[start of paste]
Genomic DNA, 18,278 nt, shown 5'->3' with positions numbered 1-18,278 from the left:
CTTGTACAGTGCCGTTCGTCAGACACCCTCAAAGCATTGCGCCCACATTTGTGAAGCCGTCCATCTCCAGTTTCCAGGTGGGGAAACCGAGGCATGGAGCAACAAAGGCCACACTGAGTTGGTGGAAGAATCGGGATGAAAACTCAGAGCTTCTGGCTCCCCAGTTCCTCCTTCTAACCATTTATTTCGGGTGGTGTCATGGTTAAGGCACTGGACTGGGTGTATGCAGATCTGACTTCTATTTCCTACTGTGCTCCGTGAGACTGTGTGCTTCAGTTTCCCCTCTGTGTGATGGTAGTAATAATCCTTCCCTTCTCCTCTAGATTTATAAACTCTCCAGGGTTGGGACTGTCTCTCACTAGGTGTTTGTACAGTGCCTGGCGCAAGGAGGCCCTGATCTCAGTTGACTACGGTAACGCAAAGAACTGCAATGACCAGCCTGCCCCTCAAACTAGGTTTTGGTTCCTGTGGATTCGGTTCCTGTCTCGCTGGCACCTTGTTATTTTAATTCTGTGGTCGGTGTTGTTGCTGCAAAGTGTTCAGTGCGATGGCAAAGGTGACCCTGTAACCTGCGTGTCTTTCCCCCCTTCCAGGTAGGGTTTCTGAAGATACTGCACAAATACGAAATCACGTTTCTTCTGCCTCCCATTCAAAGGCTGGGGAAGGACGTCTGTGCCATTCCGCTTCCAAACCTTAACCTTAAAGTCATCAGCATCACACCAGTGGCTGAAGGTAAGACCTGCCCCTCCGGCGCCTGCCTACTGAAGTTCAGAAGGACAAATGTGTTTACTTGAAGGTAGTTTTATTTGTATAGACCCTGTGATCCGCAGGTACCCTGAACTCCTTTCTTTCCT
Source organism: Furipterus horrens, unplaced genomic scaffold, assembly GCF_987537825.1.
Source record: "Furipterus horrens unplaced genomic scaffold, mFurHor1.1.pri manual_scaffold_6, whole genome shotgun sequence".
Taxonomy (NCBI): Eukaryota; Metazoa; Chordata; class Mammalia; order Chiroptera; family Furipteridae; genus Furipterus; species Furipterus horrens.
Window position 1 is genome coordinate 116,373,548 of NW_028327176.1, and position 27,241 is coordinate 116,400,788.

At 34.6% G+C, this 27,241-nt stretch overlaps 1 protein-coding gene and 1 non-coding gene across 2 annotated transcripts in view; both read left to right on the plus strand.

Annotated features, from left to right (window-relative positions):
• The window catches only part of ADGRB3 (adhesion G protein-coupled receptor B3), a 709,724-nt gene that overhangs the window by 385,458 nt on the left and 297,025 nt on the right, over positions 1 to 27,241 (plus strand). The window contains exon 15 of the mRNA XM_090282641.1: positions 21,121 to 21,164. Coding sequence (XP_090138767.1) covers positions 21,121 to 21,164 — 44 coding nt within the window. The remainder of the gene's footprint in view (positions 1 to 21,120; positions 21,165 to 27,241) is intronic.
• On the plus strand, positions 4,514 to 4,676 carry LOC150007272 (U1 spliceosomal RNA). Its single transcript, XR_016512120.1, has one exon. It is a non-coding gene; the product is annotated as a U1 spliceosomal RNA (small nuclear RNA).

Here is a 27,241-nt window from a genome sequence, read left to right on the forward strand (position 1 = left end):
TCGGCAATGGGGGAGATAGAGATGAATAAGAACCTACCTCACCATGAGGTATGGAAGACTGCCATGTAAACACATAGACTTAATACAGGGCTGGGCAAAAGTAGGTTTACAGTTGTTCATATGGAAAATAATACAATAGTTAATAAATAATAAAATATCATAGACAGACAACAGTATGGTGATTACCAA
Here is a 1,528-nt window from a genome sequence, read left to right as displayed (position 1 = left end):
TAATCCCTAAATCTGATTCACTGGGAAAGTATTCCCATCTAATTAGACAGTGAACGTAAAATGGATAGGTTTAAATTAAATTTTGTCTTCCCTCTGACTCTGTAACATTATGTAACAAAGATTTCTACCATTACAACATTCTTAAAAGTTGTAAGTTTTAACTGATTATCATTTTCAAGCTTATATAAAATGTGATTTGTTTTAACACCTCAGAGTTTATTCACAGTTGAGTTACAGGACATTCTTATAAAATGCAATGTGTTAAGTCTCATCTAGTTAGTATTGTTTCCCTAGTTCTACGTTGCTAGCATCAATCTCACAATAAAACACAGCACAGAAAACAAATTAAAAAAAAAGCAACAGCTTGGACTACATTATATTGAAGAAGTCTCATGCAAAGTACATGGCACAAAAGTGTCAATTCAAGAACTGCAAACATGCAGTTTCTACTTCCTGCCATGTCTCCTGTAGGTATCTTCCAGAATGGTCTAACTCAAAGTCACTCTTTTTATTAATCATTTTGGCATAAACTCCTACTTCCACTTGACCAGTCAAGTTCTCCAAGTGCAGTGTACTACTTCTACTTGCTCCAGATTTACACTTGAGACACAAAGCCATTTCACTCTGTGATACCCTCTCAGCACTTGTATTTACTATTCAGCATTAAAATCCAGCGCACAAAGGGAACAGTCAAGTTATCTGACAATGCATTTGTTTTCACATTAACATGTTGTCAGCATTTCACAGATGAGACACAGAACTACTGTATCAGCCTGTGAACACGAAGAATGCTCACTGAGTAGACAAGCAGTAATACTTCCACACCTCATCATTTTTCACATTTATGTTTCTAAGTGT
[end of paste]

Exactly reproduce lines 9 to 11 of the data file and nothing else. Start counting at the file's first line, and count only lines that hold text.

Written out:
• The window catches only part of ADGRB3 (adhesion G protein-coupled receptor B3), a 709,724-nt gene that overhangs the window by 385,458 nt on the left and 297,025 nt on the right, over positions 1 to 27,241 (plus strand). The window contains exon 15 of the mRNA XM_090282641.1: positions 21,121 to 21,164. Coding sequence (XP_090138767.1) covers positions 21,121 to 21,164 — 44 coding nt within the window. The remainder of the gene's footprint in view (positions 1 to 21,120; positions 21,165 to 27,241) is intronic.
• On the plus strand, positions 4,514 to 4,676 carry LOC150007272 (U1 spliceosomal RNA). Its single transcript, XR_016512120.1, has one exon. It is a non-coding gene; the product is annotated as a U1 spliceosomal RNA (small nuclear RNA).

Here is a 27,241-nt window from a genome sequence, read left to right on the forward strand (position 1 = left end):